Can ‘Bath Salts’ Turn Humans Into Zombies?

On Saturday night in Miami, a naked “zombie-like” man attacked another man, biting off parts of his face. The attack was halted only when police shot and killed the attacker, identified as 31-year old Rudy Eugene. Armando Aguilar, president of the Miami Fraternal Order of Police, suspects that the attacker was under the influence of drugs known as “bath salts.”

These aren’t the same bath salts to make your tub water smell nice. “Bath salts” is just a fake name, but users know it’s not really for the bath. Dr. Nora Volkow, director of the National Institute on Drug Abuse described bath salts as an “emerging and dangerous product” in February 2011, urging parents, teachers and the public to be aware of the potential dangers associated with these drugs, which had already been linked to numerous visits to the E.R. and calls to poison control centers in the U.S. In October 2011, these “bath salts” and its related products were put on schedule 1 of the Controlled Substances Act, which means that the drug has no legitimate use or safety in the U.S. and is highly addictive.


Bath salts contain amphetamine-like chemicals such as methylenedioxypyrovalerone (MDPV), mephedrone, and pyrovalerone. They’re referred to as a “designer drug of the phenethylamine class” by the Drug Enforcement Administration. Other drugs in this class include amphetamines, mescaline, and ephedrine. MDPV comes in a powdered form that is inhaled, swallowed or shot into a vein. Bath Salts are sold as “cocaine substitutes” or “synthetic LSD”.

When MDPV gets to the brain, the effects include producing feelings of empathy, stimulation, alertness, euphoria, sensory awareness and hallucinations. Other reported effects include rapid heart rate, high blood pressure, and sweating. According to the DEA, MDPV has been reported to cause intense panic attacks, psychosis, and a strong desire to use the drug again.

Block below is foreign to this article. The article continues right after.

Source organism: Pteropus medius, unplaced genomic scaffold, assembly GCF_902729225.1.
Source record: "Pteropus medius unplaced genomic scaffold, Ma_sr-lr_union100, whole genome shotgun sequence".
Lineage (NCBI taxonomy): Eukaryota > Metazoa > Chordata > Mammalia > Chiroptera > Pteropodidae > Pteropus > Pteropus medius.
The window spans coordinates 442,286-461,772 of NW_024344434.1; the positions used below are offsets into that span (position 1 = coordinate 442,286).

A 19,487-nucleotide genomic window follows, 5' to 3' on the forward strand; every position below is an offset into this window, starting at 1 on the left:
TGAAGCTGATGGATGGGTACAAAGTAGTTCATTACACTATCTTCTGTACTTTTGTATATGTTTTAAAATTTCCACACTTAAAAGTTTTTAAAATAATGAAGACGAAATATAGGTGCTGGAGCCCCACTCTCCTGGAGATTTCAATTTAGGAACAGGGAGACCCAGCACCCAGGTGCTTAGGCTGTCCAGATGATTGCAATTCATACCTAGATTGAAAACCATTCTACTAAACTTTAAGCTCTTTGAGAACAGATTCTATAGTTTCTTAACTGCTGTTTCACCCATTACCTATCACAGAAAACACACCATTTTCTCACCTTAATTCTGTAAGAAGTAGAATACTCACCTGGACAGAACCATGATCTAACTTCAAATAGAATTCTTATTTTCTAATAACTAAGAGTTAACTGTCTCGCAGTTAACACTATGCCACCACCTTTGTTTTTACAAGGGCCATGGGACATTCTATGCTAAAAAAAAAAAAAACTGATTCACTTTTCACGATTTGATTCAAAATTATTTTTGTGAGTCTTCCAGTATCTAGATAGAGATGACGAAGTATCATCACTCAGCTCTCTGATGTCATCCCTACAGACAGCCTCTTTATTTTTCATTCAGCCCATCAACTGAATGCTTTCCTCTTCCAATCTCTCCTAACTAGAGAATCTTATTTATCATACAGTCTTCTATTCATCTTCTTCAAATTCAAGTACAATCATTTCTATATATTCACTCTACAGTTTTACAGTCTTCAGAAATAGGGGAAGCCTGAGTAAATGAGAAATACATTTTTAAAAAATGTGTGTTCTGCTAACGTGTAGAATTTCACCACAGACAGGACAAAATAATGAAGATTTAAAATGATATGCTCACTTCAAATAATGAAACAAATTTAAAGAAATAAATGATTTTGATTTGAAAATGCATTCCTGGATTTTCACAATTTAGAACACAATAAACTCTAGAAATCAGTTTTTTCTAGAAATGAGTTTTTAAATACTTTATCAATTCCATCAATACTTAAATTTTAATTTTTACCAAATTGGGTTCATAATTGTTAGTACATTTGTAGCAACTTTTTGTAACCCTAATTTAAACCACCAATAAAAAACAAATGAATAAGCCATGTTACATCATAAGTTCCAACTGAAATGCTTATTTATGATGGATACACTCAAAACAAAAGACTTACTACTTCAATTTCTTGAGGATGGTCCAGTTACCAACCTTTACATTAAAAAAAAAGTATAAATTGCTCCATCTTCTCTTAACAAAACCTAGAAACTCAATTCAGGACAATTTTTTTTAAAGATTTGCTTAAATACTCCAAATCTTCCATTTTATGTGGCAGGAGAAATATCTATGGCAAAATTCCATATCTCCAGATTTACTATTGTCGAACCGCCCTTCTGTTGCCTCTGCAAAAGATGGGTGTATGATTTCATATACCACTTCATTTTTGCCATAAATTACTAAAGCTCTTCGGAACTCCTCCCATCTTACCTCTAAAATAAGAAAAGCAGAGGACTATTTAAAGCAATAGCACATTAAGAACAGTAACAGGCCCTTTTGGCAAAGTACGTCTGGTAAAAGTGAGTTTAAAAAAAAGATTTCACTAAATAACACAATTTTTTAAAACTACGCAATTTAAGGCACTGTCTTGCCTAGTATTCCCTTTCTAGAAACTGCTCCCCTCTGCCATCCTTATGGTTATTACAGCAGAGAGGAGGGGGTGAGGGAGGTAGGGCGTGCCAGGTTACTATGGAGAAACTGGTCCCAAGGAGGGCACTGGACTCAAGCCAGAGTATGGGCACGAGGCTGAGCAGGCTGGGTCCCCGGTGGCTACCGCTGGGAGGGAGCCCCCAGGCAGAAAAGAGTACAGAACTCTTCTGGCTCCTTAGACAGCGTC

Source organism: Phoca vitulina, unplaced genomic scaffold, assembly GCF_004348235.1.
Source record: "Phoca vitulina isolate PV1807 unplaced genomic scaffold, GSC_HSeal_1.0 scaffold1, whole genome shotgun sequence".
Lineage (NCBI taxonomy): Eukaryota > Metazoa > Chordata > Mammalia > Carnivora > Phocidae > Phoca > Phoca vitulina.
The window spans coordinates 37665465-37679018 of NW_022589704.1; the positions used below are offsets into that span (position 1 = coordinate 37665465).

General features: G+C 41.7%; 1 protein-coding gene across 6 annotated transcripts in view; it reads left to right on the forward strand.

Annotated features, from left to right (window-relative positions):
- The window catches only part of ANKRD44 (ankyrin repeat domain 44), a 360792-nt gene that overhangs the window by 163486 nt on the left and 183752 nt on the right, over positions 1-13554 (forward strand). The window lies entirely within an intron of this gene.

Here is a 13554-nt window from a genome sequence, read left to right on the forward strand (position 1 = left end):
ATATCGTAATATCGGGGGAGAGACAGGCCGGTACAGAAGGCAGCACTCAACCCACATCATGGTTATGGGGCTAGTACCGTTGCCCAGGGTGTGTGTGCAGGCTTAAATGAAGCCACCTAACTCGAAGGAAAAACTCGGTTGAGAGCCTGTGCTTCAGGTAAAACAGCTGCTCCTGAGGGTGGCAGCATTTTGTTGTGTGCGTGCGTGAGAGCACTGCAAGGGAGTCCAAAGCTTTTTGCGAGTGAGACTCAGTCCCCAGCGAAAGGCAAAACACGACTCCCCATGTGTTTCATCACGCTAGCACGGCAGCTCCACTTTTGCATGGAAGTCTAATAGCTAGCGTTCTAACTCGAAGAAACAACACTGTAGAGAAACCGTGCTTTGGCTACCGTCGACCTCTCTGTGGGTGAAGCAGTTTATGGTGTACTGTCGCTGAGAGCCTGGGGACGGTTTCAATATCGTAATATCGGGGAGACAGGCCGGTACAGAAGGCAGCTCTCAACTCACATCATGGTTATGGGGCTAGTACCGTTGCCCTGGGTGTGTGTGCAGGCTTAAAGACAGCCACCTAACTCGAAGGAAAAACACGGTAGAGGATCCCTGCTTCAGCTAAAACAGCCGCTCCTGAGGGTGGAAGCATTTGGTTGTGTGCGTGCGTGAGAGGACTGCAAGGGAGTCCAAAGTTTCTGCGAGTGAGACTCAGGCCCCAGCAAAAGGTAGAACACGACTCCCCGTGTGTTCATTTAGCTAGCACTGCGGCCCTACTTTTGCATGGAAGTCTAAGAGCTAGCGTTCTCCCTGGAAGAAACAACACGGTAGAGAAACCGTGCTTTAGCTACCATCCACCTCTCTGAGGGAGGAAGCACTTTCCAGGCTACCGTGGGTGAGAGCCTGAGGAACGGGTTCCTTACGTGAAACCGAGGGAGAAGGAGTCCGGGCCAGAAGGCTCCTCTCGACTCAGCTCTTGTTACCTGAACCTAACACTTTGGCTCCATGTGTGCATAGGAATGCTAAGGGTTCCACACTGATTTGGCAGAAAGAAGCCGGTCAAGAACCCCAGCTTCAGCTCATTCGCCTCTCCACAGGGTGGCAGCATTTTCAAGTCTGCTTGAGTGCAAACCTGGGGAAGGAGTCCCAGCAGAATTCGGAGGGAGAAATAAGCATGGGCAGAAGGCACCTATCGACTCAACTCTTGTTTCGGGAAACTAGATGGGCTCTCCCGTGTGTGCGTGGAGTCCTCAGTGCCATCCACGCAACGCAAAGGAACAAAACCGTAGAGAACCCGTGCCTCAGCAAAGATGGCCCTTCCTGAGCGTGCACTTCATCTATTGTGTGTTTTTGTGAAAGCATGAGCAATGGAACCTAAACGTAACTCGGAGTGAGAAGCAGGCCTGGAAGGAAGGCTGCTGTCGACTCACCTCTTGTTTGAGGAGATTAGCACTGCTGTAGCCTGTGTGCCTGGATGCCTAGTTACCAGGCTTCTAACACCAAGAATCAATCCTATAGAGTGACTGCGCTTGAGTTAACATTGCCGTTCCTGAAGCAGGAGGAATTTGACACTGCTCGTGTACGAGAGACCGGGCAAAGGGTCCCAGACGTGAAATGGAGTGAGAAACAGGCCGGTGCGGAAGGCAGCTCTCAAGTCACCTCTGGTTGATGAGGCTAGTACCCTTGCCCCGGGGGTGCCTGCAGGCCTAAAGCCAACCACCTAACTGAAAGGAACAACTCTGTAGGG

Do you think ‘bath salts’ caused that man to act like a cannibalistic zombie? Share your thoughts with us!

Source: CNN

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No Medical Explanation for Mysterious Skin Disease

In 2008, federal health officials began to study people saying they were affected by this freakish condition called Morgellons. Its long-awaited results, released Wednesday, conclude that Morgellons exists only in the patients’ minds.

“We found no infectious cause,” said Mark Eberhard, a Centers for Disease Control and Prevention official who was part of the 15-member study team. The study appears in PLoS One, one of the Public Library of Science journals.

Sufferers of Morgellons (mor-GELL-uns) describe a basket with variety of symptoms, including fatigue, erupting sores, crawling sensations on their skin and — perhaps worst of all — mysterious red, blue or black fibers that sprout from their skin. Some say they’ve suffered for decades, but the syndrome wasn’t named and given credit until 2002, when “Morgellons” was chosen from a 1674 medical paper describing similar symptoms. Some doctors believe the condition is a form of delusional parasitosis, a psychosis in which people believe they are infected with parasites.


Skin lesions were common, but researchers concluded most of them were from scratching. What stood out was how the patients did on the psychological exams. Though normal in most respects, they had more depression than the general public and were more obsessive about physical ailments, the study found.

However, they did not have an unusual history of psychiatric problems, according to their medical records. And the testing gave no clear indication of a delusional disorder. So what do they have? The researchers don’t know. They don’t even know what to call it, opting for the label “unexplained dermopathy” in their paper.

 

Source: Yahoo News

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